There was a time when most people could safely say that there are nine planets. However, scientists began arguing over what can be labeled as a planet. Pluto is no longer a planet, but some astronomers think that there is an actual ninth planet somewhere in space. Other astronomers disagree with that concept, and the debate is starting to shift towards the nine planet skeptics’ hypotheses.
To put it simply, some individuals claimed that a tenth (or ninth) planet was on its way towards colliding with Earth. Planet Nine’s scientific argument relies on a 2016 study carried out by astronomers Michael Brown and Konstantin Batygin. The analysis shows data regarding the peculiar orbits of many extreme trans-Neptunian objects (ETNO, for short), which may be the outcome of a huge, yet-to-be-discovered object in the outer region of the solar system.
Other researchers were obviously skeptical of these hypotheses, but Brown and Batygin’s proof was hard to dismiss as conspiracy theories about the unknown planet.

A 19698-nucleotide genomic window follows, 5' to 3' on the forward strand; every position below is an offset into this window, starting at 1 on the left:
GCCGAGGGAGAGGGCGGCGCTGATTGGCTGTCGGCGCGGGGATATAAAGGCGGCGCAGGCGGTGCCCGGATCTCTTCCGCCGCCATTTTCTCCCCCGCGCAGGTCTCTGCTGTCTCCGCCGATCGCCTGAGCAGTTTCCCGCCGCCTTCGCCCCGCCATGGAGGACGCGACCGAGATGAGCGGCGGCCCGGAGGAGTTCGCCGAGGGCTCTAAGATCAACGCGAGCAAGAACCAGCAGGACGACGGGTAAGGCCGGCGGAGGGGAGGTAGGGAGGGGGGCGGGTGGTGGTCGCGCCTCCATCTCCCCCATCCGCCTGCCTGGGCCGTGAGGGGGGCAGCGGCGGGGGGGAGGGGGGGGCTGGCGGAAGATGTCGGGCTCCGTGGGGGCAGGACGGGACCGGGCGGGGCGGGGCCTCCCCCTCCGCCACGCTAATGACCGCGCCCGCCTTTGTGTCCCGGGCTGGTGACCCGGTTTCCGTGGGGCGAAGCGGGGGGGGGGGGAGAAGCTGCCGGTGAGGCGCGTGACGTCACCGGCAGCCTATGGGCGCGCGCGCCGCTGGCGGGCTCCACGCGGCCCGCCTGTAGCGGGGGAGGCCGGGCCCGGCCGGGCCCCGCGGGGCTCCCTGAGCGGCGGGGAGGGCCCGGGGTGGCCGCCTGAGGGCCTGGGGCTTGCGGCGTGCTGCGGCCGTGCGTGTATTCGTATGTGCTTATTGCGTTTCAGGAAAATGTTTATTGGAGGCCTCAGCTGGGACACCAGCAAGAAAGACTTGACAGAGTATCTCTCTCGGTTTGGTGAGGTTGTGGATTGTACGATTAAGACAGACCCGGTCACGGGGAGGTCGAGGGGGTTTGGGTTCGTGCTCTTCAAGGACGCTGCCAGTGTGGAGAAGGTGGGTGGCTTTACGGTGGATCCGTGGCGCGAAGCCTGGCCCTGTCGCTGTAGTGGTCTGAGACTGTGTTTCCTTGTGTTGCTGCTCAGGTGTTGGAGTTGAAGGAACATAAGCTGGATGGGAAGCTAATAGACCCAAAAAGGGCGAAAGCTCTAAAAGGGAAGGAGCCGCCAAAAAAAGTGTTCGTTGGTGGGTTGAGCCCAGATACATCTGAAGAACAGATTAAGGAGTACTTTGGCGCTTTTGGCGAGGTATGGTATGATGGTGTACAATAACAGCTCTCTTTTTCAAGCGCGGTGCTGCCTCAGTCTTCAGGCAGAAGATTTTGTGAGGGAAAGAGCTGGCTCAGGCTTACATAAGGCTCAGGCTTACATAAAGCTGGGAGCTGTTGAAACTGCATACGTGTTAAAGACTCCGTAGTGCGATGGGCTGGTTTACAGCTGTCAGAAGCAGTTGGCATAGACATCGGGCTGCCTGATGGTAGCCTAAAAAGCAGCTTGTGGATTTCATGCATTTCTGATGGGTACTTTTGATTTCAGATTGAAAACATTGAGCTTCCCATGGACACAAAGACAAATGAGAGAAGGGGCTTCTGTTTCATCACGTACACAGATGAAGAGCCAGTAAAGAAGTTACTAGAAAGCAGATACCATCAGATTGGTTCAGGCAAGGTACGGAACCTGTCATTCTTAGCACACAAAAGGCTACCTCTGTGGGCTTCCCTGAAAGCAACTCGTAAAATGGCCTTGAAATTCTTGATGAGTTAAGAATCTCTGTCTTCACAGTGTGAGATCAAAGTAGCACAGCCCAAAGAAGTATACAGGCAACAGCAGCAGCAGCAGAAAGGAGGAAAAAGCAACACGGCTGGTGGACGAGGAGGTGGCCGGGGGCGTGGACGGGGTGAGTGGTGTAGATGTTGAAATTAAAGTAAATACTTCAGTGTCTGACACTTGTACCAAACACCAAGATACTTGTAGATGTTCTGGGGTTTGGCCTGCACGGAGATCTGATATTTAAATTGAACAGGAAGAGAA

The orbits mentioned in the study are unfamiliar, and they support the concept that there is a considerable something out there. We don’t know what that something is yet. It could be a planet, and the math hints towards an object considerably more extensive than our planet.
Its whereabouts are yet to be known.
Some scientists believe that Planet Nine may actually be a small black hole, as the only recorded evidence of Planet Nine we have is gravity.
A pre-print study from the University of Michigan’s Kevin Napier offers alternative reasoning. The team says that maybe, the supposed conglomeration of ETNO orbits in the solar system’s outer region is an illusion provoked by biased data. Napier says that it’s tough to spot the minuscule ETNOs at such great distances. Therefore, astronomers must adjust their telescopes to concentrate on particular areas of the sky, taking into account both the time of day and year. The result is supposedly an incomplete view of ETNOs. So, the gathering of objects isn’t particularly clustering – those are just the objects that Batygin and Brown happened to label.
The team went further and analyzed 14 ETNOs that weren’t included in the initial Planet, Nine Paper. They discovered no sign that those objects were affected by the hypothetical Planet Nine.
The study still requires peer-reviewing, but the team appears very confident regarding their hypotheses.
However, the debate on the subject is still very heated.
Stay tuned to learn more about the subject, as the extra analysis is undergoing.